State budget increases to the Medicaid rate is a critical component to provide facilities necessary funds to address nursing home understaffing and workforce challenges. Governor Wolf’s budget proposal for $91 million in Medicaid funding to be funneled into Pennsylvania nursing homes is “not enough” to meet industry needs, claims the Pennsylvania Health Care Association (PHCA).
While PHCA acknowledges the proposal as a step forward, the organization argued that the increase would not be sufficient for long-term sustainability. Citing inflation, ongoing COVID-19 expenses, and a critical workforce shortage, PHCA outlined the many challenges facing the industry. Staffing challenges have forced nursing homes to limit new admissions and caused bottlenecks for patients in hospitals attempting to access care. PCHA proposes that a $294.3 million investment would allow providers to increase their wage rates, recruit caregivers, and cover operating costs.
Leading Age PA, a trade association representing over 370 senior housing, health care, and community services across Pennsylvania, also contributed to the conversation. The association issued the following statement:
“While we appreciate that Gov. Wolf is proposing a $91.25 million increase in Medical Assistance nursing facility rates, it is disappointing that it is tied to the Administration’s misguided regulatory proposal to increase minimum staffing thresholds by 50%. These mandatory minimums are unattainable and ignore the current workforce challenges. Because this funding proposal is linked to staffing minimums, it does nothing to address historical and growing structural deficits caused by years of underfunding.”
Understaffing in nursing homes has plagued the industry for years. The New Jersey Nursing Home Injury lawyers have witnessed many cases in which residents were seriously injured due to neglect from nursing home understaffing. Recently, staffing shortages have impacted 99% of nursing homes, according to a 2021 poll by the American Health Care Association and the National Center for Assisted Living. Nearly 60% of nursing homes characterized their staffing situation as “severe.” As a result, nearly 70% of nursing homes have resorted to using temporary agency staff. Use of temporary agency staff can impact quality of care for residents. Temporary staff often do not have knowledge or familiarity of the residents, and they are frequently unfamiliar with the policies and procedures of the facility. In turn, delivery of quality care is often diminished, and residents may be placed at higher risk for injuries, such as falls and pressure ulcers. The nursing home workforce challenges placing residents at risk for serious injury must be recognized and addressed as a budgetary priority.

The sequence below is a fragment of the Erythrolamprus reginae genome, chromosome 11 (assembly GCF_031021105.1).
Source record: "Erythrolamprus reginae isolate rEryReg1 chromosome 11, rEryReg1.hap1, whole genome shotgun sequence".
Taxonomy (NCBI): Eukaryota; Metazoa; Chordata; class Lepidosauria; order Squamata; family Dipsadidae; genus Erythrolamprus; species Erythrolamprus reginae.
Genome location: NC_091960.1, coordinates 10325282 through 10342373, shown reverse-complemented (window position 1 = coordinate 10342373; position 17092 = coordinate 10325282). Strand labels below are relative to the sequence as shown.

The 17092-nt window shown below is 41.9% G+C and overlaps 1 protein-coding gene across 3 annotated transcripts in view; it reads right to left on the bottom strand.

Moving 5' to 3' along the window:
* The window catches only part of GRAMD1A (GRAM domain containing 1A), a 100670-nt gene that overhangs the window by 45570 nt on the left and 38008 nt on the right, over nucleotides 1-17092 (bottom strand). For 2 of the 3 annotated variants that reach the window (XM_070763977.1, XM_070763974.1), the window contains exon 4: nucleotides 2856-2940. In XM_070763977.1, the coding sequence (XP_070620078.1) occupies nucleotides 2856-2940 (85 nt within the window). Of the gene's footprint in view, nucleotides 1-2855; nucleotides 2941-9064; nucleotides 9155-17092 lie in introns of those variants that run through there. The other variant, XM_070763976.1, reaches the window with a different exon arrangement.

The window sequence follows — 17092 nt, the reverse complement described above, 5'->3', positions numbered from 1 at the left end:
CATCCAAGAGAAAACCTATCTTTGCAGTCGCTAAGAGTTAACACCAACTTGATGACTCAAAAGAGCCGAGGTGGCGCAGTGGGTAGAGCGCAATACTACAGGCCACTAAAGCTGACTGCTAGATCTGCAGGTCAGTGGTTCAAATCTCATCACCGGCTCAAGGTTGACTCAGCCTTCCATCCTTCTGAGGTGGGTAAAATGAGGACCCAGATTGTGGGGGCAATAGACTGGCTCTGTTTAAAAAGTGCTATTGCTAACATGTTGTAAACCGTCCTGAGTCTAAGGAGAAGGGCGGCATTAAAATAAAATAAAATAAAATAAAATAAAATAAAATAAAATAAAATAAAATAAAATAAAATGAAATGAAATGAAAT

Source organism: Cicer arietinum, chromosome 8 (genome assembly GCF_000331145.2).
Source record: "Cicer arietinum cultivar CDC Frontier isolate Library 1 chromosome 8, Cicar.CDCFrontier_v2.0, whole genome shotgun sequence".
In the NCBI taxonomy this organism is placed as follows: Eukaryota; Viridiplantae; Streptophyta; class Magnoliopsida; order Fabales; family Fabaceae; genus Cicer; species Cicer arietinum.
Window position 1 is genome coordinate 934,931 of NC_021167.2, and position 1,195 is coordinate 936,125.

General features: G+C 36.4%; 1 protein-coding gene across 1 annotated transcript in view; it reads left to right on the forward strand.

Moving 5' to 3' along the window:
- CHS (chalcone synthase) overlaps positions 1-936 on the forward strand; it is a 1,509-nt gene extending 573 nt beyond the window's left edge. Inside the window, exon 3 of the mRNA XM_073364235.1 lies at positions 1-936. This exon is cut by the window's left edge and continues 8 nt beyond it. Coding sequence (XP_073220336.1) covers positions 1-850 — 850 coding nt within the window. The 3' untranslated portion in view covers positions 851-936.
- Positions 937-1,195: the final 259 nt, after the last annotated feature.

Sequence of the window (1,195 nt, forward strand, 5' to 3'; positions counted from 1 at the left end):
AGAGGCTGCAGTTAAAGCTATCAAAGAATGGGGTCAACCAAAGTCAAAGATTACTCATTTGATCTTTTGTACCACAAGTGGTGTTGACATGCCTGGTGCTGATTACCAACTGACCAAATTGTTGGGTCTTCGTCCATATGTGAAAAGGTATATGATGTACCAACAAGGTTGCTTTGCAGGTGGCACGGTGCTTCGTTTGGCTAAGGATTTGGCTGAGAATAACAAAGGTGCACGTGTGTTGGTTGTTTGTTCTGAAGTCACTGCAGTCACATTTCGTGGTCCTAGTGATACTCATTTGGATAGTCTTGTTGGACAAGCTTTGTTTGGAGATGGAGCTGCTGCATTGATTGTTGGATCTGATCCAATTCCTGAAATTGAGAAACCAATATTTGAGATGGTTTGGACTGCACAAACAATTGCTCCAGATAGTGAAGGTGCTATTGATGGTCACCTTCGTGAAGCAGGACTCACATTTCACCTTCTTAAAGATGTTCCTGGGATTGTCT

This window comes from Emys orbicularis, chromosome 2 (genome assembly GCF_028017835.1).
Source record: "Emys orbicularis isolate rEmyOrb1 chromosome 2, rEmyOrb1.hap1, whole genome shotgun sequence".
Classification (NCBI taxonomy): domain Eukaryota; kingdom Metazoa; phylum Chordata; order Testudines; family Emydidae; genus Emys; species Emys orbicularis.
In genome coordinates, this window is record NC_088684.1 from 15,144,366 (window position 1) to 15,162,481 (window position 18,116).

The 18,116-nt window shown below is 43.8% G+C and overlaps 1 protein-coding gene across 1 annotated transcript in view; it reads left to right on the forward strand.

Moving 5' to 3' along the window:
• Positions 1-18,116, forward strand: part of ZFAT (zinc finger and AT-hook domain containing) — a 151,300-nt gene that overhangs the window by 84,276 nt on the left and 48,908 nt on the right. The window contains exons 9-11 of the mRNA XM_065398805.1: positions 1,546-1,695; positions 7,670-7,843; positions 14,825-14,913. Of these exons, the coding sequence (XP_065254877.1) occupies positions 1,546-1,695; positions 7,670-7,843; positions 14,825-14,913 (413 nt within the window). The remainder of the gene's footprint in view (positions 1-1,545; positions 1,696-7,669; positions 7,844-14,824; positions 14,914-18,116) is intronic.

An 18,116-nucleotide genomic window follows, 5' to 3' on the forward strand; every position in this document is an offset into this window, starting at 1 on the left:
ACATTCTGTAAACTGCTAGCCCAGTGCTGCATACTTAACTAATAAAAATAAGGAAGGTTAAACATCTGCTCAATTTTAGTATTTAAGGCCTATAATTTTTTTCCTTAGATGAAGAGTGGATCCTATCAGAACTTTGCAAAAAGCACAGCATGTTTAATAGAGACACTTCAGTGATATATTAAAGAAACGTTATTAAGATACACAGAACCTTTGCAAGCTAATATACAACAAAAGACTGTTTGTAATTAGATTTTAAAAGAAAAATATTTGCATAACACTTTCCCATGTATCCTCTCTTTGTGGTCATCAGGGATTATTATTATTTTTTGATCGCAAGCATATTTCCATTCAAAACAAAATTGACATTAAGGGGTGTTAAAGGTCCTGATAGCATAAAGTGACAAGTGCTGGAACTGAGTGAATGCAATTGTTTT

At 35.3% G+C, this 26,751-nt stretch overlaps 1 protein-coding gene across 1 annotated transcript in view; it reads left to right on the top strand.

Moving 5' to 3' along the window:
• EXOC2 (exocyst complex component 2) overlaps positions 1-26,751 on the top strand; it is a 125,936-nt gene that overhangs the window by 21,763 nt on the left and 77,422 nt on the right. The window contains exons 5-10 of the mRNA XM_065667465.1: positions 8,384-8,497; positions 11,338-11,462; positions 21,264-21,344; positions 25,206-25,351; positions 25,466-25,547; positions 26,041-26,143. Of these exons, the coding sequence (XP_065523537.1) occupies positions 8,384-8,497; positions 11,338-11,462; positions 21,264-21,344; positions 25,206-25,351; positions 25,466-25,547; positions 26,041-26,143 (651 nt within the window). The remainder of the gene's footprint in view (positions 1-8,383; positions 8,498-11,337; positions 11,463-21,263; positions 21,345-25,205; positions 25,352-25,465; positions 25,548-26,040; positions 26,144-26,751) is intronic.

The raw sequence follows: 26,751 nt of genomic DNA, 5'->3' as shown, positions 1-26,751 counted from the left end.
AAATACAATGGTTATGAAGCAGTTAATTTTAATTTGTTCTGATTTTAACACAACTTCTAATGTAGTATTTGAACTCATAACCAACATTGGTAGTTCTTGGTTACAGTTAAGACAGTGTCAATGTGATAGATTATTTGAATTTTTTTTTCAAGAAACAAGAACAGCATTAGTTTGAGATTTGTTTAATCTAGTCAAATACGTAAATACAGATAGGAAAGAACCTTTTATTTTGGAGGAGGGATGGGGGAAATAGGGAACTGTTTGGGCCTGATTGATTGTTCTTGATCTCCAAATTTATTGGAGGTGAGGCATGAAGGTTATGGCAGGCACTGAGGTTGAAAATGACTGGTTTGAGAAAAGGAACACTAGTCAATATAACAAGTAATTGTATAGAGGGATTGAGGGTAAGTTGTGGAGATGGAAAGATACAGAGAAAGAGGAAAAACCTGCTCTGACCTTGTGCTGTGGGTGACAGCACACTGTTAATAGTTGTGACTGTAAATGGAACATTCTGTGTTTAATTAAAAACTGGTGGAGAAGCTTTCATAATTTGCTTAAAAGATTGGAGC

Pennsylvania budget increases to the Medicaid rate are sorely needed to address nursing home understaffing and workforce challenges. SEIUHealthcare Pennsylvania, a union for health care workers, asserts that any investment in Medicaid rate be closely monitored to assure the funding is used to support nursing home residents. The organization states:
“It is imperative that this funding comes with accountability and transparency. Currently only 63% of Pennsylvania’s nursing home funding is actually spent on resident care. Our elected leaders must make sure public dollar investment into long term care goes directly to care and does not end up with CEOs or in corporate offices.
The nursing home abuse and neglect attorneys at the Wieand Law Firm, LLC are all too familiar with cases where nursing home residents suffered preventable injuries due to nursing home understaffing. If your loved one suffered a serious injury at a nursing home, reach out to our attorneys for a free consultation. We can discuss your situation and strategize the legal options at your disposal. Our attorneys won’t tolerate nursing home abuse and neglect and will advocate for your loved one like they are our own family. Call us at 215-666-7777 or send us a message to speak directly with an attorney.